Home > Trenchmates > Trenchmates – Wild West Exodus – A Review by Tim Chant

Trenchmates – Wild West Exodus – A Review by Tim Chant

A new year and a new Trenchmates article by the ever-reliable Tim Chant.  Here Tim discusses his recent foray into Outlaw Miniatures’ Wild West Exodus.

WWEWild West Exodus Review

Crowdsourcing is a wonderful and dangerous thing. I can get all sorts of interesting, offbeat things (games, miniatures, scenery) offered up at often significant discounts. I can also spend a lot of money without really realising it, and then have to wait for a year or more for my investment to come in (not to mention getting in the bad books of work’s mailroom staff).

I feel confident in stating that Wild West Exodus, the 35mm SF/Steampunk/Western semi-skirmish game by Outlaw Miniatures, was worth the wait.

Wild West Exodus (which I’ll abbreviate to WWE) is set in the Wild West not long after the end of the American Civil War, but in a history that has been radically altered by the discovery (by the dreaded Dr Carpathian – more on him later) of a new energy source – RJ-1027. Without wanting to go into too much detail about the set up and spoiling the prodigious amount of excellent background in the rulebook, a number of factions now vie for dominance in the West using weaponry powered by this new element or other weird and wonderful things, while dark and ancient forces move in the background and the Great Spirit had reawakened to combat evil. There’s a little bit of all sorts of things in there (as a Veteran of the Weird West I couldn’t help but draw some comparison with Deadlands), but a lot of really good original stuff and a good use of twisted history.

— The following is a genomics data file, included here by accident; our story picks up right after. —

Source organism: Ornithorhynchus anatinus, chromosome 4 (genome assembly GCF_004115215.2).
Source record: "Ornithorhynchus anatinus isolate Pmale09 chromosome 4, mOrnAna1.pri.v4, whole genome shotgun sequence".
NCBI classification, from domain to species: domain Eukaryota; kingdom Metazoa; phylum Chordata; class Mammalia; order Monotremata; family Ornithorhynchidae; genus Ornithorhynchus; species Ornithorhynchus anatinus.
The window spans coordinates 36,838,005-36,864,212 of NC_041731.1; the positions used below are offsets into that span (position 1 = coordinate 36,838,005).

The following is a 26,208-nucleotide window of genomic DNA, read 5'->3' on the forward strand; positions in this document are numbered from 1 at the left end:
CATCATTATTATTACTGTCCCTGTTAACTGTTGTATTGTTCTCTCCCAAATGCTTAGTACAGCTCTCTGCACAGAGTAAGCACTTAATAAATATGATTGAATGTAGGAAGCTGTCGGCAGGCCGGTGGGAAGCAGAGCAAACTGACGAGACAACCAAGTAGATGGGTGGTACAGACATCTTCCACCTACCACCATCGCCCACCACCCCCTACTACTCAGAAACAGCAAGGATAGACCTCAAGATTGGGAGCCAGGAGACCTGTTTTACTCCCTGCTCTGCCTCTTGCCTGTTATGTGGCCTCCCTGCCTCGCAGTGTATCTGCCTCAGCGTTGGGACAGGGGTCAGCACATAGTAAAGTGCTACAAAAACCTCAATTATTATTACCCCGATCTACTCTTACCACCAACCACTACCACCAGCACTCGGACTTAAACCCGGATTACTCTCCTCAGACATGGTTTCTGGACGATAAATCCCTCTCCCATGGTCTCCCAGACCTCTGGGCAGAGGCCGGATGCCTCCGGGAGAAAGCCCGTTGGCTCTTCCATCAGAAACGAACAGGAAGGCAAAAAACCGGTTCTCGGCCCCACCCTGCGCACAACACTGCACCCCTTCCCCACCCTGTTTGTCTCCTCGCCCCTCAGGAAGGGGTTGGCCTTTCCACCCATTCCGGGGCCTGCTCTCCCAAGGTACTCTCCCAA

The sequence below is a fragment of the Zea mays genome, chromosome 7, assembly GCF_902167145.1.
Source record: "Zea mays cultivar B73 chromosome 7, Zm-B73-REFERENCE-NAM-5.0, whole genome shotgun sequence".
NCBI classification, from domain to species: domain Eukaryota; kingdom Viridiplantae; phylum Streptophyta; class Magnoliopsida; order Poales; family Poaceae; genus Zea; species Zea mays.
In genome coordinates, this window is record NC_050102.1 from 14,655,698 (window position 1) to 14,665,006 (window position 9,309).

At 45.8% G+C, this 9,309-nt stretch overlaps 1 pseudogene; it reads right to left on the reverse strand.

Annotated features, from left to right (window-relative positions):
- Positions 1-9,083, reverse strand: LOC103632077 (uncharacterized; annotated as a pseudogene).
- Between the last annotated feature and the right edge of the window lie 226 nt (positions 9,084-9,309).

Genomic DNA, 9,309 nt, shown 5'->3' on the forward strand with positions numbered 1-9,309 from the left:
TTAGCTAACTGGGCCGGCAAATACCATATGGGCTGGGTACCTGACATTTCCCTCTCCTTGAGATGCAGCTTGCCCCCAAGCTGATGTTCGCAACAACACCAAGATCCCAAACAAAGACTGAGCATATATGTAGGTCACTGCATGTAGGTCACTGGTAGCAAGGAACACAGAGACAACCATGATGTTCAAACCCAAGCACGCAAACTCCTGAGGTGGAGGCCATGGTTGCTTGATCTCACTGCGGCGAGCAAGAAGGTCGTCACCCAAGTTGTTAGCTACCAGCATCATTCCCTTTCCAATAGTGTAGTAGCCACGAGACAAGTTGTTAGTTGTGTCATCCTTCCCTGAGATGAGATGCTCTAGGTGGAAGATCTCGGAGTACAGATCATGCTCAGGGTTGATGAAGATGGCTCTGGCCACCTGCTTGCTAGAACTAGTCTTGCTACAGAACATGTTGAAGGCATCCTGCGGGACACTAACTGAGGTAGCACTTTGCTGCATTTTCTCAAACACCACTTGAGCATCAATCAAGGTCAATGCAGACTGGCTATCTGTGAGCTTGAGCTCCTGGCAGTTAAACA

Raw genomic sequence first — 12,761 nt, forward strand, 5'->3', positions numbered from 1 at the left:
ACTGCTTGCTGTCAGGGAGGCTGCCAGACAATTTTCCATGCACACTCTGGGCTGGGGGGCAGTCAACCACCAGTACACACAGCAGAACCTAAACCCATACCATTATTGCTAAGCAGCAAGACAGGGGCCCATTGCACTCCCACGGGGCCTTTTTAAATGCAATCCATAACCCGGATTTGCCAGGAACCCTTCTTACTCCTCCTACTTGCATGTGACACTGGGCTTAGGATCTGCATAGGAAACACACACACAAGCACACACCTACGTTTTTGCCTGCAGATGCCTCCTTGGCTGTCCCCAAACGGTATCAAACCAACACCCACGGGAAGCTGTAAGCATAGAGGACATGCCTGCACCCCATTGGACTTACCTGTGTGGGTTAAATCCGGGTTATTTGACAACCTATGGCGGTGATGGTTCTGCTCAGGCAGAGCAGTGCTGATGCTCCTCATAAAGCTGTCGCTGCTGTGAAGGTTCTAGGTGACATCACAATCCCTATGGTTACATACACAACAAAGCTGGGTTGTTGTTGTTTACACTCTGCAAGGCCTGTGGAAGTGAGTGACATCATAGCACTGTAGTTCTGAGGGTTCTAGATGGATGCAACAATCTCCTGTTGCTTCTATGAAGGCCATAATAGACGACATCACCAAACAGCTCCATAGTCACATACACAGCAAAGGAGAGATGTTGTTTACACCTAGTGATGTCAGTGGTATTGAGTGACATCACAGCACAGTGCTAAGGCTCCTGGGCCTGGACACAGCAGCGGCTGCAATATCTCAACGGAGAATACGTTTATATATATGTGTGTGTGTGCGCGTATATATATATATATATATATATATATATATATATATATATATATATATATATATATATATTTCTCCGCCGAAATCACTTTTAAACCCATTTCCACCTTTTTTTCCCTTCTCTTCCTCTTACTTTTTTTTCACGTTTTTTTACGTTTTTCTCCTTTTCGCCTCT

Four of us backed a Kickstarter for this last year, picking up the rules, four of the factions and some bits and pieces of scenery. I plumped for the forces of the Union, led by the horribly scarred and driven General Grant and the late President Lincoln, to be pitted against the Outlaws (imagine if the James-Younger Gang got together with Billy the Kid and every other famous outlaw and then got their hands on ray guns…), Dr Carpathian’s wicked Enlightened and the Warrior Nation, which brings together the great Native American heroes with a distinctly spiritual edge. The other faction released so far is the Lawmen (the usual suspects including the Earps), and I gather that a number of good and bad factions are planned.

I’m going to talk about the physical product first, then the game play.

TOOLS OF THE TRADE

The Miniatures

These chaps are 35mm, so stand a bit taller than a Space Marine miniature (I had considered dual-purposing them as Imperial Guard but the scale wouldn’t quite work). I’ll focus on the Union as they’re on the mantelpiece next to me.

The design blends classic styles of the period with steampunk/SF edges in the weapons and equipment – the Hired Hands (squaddies) are in the classic 19th Century uniform but with blaster rifles, rocket launchers, hip-fired Gatling guns and hoverbikes instead of horses. General Grant glares out from behind a metal mask while menacing enemy with a hand cannon and energy sabre, and Abe Lincoln swings an axe with a street howitzer built into the handle.

The miniatures look fantastic – I’m really looking forward to painting them and hope I do them justice. They’re single-pose designs, but the poses are dynamic and varied.

Most of the models came in a very familiar plastic and usually came in seven or eight main parts – torso to the knees and shoulder/elbow, head with collar, arms, weapons, and legs. The plastics are nice and clean, and although they took a little while to get used to once I’d worked out to put the heads on the right way round they came together well.